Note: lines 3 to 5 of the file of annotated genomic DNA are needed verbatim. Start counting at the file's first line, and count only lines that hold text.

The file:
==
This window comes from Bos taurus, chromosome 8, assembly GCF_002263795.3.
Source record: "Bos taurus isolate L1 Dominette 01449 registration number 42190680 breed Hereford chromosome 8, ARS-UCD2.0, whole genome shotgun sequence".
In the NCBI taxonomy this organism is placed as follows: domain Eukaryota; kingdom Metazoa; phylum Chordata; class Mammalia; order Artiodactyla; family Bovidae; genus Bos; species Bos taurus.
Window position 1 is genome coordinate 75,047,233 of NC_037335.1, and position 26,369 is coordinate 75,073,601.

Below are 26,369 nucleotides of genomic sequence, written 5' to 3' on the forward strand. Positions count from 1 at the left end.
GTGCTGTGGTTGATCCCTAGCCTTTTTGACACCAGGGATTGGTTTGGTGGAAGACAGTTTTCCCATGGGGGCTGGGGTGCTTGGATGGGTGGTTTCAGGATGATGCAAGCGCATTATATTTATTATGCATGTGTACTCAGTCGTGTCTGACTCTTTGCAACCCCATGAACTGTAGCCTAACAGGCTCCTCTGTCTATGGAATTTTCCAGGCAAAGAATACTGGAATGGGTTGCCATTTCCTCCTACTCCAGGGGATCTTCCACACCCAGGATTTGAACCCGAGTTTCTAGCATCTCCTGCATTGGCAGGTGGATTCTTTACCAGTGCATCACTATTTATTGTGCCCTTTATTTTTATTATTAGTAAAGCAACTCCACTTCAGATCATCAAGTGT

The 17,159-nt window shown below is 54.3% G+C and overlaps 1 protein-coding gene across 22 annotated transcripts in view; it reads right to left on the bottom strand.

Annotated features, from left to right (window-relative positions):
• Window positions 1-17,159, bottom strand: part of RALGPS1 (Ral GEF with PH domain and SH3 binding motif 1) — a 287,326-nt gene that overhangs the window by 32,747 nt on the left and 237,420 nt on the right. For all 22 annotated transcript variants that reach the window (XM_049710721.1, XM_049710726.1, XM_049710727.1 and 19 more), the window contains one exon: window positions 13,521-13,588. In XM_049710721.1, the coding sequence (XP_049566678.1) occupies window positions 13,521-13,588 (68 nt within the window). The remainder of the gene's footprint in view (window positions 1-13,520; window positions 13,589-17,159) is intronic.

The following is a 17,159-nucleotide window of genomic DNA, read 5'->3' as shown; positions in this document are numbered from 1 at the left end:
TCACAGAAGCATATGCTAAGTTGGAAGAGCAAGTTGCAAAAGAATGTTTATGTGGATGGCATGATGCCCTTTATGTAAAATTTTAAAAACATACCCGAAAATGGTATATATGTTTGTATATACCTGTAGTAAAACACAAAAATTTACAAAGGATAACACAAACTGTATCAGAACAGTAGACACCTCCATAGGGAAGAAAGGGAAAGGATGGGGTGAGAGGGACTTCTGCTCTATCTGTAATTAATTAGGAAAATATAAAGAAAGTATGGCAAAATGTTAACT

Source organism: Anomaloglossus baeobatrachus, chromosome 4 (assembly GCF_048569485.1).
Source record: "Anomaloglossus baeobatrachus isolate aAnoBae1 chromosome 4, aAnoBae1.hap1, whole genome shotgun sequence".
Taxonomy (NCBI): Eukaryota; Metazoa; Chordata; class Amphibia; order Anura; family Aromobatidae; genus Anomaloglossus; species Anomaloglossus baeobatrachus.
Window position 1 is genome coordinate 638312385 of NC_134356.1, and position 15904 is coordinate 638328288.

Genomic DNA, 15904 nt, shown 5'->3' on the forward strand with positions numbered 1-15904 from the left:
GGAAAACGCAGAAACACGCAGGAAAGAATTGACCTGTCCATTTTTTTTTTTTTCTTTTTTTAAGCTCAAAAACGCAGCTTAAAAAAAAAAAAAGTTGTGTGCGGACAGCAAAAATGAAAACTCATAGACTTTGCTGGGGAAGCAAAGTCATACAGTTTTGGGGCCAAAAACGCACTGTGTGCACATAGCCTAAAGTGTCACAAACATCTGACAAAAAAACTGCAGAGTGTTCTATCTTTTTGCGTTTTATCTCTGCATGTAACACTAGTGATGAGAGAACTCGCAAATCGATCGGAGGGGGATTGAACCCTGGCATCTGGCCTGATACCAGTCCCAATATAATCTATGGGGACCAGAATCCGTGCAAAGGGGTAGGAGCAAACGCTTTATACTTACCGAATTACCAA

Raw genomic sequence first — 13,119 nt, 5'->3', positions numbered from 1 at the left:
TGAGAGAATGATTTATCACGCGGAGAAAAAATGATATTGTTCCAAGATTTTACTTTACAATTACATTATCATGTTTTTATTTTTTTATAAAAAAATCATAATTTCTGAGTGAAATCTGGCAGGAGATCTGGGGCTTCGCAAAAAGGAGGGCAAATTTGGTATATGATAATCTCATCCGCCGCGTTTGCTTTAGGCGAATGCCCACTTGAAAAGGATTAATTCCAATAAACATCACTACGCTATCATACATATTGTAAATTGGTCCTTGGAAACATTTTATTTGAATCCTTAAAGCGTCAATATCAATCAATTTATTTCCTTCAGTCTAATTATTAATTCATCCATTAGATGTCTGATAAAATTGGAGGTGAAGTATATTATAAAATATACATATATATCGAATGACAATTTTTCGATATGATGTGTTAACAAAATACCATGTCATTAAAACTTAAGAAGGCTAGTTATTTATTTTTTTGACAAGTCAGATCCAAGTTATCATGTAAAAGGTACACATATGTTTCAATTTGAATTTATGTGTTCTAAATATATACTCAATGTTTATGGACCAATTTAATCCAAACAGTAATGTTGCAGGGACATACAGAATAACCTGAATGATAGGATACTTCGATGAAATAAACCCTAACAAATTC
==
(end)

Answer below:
In the NCBI taxonomy this organism is placed as follows: domain Eukaryota; kingdom Metazoa; phylum Chordata; class Mammalia; order Artiodactyla; family Bovidae; genus Bos; species Bos taurus.
Window position 1 is genome coordinate 75,047,233 of NC_037335.1, and position 26,369 is coordinate 75,073,601.

Below are 26,369 nucleotides of genomic sequence, written 5' to 3' on the forward strand. Positions count from 1 at the left end.